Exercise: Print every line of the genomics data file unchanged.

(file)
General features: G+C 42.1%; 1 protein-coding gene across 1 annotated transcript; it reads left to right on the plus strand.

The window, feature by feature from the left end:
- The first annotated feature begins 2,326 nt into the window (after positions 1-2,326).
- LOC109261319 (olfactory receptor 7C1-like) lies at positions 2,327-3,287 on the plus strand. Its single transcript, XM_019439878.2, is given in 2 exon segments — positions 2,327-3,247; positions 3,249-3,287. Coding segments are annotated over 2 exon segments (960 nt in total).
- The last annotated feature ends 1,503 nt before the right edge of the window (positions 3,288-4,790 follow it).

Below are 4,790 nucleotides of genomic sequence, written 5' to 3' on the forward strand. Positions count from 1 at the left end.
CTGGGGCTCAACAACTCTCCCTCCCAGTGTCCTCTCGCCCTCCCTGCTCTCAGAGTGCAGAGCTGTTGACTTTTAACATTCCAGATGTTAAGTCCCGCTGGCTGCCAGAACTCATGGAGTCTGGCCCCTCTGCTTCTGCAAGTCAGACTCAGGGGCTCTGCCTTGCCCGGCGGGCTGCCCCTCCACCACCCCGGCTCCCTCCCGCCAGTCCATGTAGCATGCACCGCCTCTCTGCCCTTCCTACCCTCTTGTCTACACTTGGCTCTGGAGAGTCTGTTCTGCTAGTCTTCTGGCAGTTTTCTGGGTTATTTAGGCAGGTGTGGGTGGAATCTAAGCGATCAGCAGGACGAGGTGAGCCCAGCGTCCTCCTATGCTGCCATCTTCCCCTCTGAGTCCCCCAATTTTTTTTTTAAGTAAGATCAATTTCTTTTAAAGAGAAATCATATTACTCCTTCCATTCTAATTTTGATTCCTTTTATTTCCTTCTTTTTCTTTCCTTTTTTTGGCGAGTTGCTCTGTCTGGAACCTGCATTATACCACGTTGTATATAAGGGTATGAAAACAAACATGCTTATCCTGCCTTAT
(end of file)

General features: G+C 42.1%; 1 protein-coding gene across 1 annotated transcript; it reads left to right on the plus strand.

The window, feature by feature from the left end:
- The first annotated feature begins 2,326 nt into the window (after positions 1-2,326).
- LOC109261319 (olfactory receptor 7C1-like) lies at positions 2,327-3,287 on the plus strand. Its single transcript, XM_019439878.2, is given in 2 exon segments — positions 2,327-3,247; positions 3,249-3,287. Coding segments are annotated over 2 exon segments (960 nt in total).
- The last annotated feature ends 1,503 nt before the right edge of the window (positions 3,288-4,790 follow it).

Below are 4,790 nucleotides of genomic sequence, written 5' to 3' on the forward strand. Positions count from 1 at the left end.
CTGGGGCTCAACAACTCTCCCTCCCAGTGTCCTCTCGCCCTCCCTGCTCTCAGAGTGCAGAGCTGTTGACTTTTAACATTCCAGATGTTAAGTCCCGCTGGCTGCCAGAACTCATGGAGTCTGGCCCCTCTGCTTCTGCAAGTCAGACTCAGGGGCTCTGCCTTGCCCGGCGGGCTGCCCCTCCACCACCCCGGCTCCCTCCCGCCAGTCCATGTAGCATGCACCGCCTCTCTGCCCTTCCTACCCTCTTGTCTACACTTGGCTCTGGAGAGTCTGTTCTGCTAGTCTTCTGGCAGTTTTCTGGGTTATTTAGGCAGGTGTGGGTGGAATCTAAGCGATCAGCAGGACGAGGTGAGCCCAGCGTCCTCCTATGCTGCCATCTTCCCCTCTGAGTCCCCCAATTTTTTTTTTAAGTAAGATCAATTTCTTTTAAAGAGAAATCATATTACTCCTTCCATTCTAATTTTGATTCCTTTTATTTCCTTCTTTTTCTTTCCTTTTTTTGGCGAGTTGCTCTGTCTGGAACCTGCATTATACCACGTTGTATATAAGGGTATGAAAACAAACATGCTTATCCTGCCTTAT